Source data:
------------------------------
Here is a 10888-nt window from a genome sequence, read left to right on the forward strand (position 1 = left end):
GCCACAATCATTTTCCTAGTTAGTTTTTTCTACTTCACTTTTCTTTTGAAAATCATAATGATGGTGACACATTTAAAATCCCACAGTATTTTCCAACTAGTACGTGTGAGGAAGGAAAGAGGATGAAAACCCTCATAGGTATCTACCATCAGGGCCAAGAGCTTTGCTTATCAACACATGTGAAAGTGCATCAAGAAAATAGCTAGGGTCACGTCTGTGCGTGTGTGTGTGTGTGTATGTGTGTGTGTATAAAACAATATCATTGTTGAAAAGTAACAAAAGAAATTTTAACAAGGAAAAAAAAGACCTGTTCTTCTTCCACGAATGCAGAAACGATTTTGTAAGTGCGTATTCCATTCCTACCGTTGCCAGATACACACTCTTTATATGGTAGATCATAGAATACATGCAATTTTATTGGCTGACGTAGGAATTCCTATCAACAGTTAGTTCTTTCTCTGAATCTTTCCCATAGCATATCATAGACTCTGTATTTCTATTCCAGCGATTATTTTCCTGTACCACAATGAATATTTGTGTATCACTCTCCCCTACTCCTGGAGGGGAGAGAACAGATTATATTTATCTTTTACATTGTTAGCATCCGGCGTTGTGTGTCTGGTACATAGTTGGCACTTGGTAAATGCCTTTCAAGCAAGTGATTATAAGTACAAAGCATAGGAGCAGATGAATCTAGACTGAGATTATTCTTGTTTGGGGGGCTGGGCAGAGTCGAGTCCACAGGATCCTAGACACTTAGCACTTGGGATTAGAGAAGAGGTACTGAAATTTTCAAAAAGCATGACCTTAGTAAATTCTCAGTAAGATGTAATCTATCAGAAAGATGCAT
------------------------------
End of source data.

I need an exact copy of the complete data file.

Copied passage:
Here is a 10888-nt window from a genome sequence, read left to right on the forward strand (position 1 = left end):
GCCACAATCATTTTCCTAGTTAGTTTTTTCTACTTCACTTTTCTTTTGAAAATCATAATGATGGTGACACATTTAAAATCCCACAGTATTTTCCAACTAGTACGTGTGAGGAAGGAAAGAGGATGAAAACCCTCATAGGTATCTACCATCAGGGCCAAGAGCTTTGCTTATCAACACATGTGAAAGTGCATCAAGAAAATAGCTAGGGTCACGTCTGTGCGTGTGTGTGTGTGTGTATGTGTGTGTGTATAAAACAATATCATTGTTGAAAAGTAACAAAAGAAATTTTAACAAGGAAAAAAAAGACCTGTTCTTCTTCCACGAATGCAGAAACGATTTTGTAAGTGCGTATTCCATTCCTACCGTTGCCAGATACACACTCTTTATATGGTAGATCATAGAATACATGCAATTTTATTGGCTGACGTAGGAATTCCTATCAACAGTTAGTTCTTTCTCTGAATCTTTCCCATAGCATATCATAGACTCTGTATTTCTATTCCAGCGATTATTTTCCTGTACCACAATGAATATTTGTGTATCACTCTCCCCTACTCCTGGAGGGGAGAGAACAGATTATATTTATCTTTTACATTGTTAGCATCCGGCGTTGTGTGTCTGGTACATAGTTGGCACTTGGTAAATGCCTTTCAAGCAAGTGATTATAAGTACAAAGCATAGGAGCAGATGAATCTAGACTGAGATTATTCTTGTTTGGGGGGCTGGGCAGAGTCGAGTCCACAGGATCCTAGACACTTAGCACTTGGGATTAGAGAAGAGGTACTGAAATTTTCAAAAAGCATGACCTTAGTAAATTCTCAGTAAGATGTAATCTATCAGAAAGATGCAT